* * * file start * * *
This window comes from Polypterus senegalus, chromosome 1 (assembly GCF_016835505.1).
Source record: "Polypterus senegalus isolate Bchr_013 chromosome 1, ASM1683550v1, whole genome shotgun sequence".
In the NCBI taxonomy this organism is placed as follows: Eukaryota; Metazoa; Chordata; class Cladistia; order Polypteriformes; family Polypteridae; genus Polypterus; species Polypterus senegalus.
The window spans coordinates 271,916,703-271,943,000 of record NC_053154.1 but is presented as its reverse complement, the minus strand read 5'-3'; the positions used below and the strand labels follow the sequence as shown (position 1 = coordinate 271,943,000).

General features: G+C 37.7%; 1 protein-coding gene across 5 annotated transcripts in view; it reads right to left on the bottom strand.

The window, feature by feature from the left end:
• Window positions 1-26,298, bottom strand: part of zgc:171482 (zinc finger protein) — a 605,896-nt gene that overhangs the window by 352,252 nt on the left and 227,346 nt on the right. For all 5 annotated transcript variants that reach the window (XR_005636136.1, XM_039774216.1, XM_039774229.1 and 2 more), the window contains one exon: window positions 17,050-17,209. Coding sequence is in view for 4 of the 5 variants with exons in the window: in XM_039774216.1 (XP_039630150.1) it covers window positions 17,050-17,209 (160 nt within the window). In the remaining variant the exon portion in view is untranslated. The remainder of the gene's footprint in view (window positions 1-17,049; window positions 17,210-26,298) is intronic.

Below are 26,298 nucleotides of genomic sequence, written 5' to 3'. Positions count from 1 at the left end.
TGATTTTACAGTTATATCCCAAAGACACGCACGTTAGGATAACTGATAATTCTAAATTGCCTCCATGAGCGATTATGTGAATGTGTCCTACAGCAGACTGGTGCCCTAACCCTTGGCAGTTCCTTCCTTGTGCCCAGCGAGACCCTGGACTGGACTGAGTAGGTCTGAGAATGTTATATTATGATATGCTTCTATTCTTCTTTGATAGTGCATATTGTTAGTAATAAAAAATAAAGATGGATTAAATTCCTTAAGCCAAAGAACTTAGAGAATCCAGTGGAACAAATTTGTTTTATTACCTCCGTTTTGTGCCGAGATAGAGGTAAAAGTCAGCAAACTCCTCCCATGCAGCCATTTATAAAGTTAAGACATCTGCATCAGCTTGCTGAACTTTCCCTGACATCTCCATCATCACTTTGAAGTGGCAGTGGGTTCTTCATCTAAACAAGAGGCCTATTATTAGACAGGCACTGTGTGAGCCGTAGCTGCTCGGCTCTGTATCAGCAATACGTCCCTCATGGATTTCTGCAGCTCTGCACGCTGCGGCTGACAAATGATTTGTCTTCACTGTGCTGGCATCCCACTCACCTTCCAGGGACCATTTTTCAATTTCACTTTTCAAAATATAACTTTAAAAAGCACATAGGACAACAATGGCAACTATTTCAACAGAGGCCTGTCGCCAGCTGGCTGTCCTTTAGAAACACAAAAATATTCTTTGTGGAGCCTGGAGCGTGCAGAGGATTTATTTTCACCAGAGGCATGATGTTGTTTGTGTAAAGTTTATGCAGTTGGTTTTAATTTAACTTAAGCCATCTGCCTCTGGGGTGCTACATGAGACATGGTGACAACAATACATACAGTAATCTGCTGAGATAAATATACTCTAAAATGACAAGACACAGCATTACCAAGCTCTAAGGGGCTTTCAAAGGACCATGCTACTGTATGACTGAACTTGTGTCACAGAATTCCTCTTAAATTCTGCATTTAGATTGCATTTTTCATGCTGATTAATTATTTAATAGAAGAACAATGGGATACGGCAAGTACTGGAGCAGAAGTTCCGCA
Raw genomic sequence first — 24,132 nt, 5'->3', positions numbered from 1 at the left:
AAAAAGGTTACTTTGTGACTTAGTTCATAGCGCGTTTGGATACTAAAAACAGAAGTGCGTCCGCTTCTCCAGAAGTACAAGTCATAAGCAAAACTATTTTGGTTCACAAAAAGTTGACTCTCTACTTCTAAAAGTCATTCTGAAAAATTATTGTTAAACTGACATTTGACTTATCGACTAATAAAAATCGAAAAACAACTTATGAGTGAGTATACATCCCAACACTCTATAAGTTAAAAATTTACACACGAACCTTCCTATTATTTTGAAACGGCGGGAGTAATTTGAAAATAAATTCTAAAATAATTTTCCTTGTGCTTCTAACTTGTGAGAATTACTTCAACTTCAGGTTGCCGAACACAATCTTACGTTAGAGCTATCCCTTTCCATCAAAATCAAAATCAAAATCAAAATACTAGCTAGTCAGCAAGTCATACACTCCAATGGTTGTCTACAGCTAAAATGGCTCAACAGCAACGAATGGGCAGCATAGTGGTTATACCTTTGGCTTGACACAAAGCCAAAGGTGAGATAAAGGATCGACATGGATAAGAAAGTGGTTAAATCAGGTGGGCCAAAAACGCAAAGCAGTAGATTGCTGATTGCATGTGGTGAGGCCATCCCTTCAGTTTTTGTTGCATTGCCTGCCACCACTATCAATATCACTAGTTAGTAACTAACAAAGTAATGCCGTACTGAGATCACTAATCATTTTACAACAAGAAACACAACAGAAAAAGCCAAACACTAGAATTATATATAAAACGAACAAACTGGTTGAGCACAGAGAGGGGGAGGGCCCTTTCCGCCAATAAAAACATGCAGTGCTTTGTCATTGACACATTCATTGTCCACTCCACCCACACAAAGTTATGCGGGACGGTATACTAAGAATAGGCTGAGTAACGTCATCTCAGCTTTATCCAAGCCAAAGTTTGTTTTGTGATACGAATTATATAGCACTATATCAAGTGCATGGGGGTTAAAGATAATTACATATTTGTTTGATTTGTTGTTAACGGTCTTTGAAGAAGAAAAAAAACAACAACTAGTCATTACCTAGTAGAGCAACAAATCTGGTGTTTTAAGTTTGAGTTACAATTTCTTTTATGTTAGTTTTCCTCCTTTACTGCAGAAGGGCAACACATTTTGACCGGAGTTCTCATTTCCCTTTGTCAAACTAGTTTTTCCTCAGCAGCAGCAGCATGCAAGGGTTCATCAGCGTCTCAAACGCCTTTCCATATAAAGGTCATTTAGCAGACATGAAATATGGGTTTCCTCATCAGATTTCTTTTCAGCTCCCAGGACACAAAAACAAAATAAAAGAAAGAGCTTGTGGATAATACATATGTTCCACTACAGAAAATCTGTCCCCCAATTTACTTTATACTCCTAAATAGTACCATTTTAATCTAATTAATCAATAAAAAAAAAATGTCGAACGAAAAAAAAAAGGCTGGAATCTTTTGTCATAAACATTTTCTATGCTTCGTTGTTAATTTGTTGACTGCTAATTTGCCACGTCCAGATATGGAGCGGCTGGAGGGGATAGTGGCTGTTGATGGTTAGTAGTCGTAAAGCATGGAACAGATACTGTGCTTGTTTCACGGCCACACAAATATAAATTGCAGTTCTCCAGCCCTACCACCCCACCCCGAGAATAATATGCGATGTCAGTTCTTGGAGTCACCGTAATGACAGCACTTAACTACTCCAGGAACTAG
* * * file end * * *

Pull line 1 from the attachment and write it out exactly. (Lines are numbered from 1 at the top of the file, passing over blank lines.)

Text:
This window comes from Polypterus senegalus, chromosome 1 (assembly GCF_016835505.1).